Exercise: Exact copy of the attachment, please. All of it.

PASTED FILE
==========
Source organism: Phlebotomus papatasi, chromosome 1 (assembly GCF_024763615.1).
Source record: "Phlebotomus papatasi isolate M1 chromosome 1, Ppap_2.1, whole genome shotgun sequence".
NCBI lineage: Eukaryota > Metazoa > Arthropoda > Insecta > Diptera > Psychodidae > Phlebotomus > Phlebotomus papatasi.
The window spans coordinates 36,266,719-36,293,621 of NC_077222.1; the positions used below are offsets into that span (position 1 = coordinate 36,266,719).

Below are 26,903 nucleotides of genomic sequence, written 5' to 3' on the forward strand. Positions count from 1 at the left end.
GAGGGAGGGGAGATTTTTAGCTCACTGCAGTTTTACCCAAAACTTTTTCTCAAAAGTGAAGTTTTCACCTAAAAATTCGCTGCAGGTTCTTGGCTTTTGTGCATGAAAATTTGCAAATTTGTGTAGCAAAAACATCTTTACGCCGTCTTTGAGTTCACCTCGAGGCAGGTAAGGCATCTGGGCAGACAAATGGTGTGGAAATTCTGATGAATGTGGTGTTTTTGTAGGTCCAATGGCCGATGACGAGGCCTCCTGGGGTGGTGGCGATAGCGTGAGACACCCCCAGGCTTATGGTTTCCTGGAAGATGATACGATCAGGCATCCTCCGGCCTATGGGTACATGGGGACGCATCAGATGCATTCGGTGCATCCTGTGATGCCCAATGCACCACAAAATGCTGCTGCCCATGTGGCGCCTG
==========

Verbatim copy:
Source organism: Phlebotomus papatasi, chromosome 1 (assembly GCF_024763615.1).
Source record: "Phlebotomus papatasi isolate M1 chromosome 1, Ppap_2.1, whole genome shotgun sequence".
NCBI lineage: Eukaryota > Metazoa > Arthropoda > Insecta > Diptera > Psychodidae > Phlebotomus > Phlebotomus papatasi.
The window spans coordinates 36,266,719-36,293,621 of NC_077222.1; the positions used below are offsets into that span (position 1 = coordinate 36,266,719).

Below are 26,903 nucleotides of genomic sequence, written 5' to 3' on the forward strand. Positions count from 1 at the left end.
GAGGGAGGGGAGATTTTTAGCTCACTGCAGTTTTACCCAAAACTTTTTCTCAAAAGTGAAGTTTTCACCTAAAAATTCGCTGCAGGTTCTTGGCTTTTGTGCATGAAAATTTGCAAATTTGTGTAGCAAAAACATCTTTACGCCGTCTTTGAGTTCACCTCGAGGCAGGTAAGGCATCTGGGCAGACAAATGGTGTGGAAATTCTGATGAATGTGGTGTTTTTGTAGGTCCAATGGCCGATGACGAGGCCTCCTGGGGTGGTGGCGATAGCGTGAGACACCCCCAGGCTTATGGTTTCCTGGAAGATGATACGATCAGGCATCCTCCGGCCTATGGGTACATGGGGACGCATCAGATGCATTCGGTGCATCCTGTGATGCCCAATGCACCACAAAATGCTGCTGCCCATGTGGCGCCTG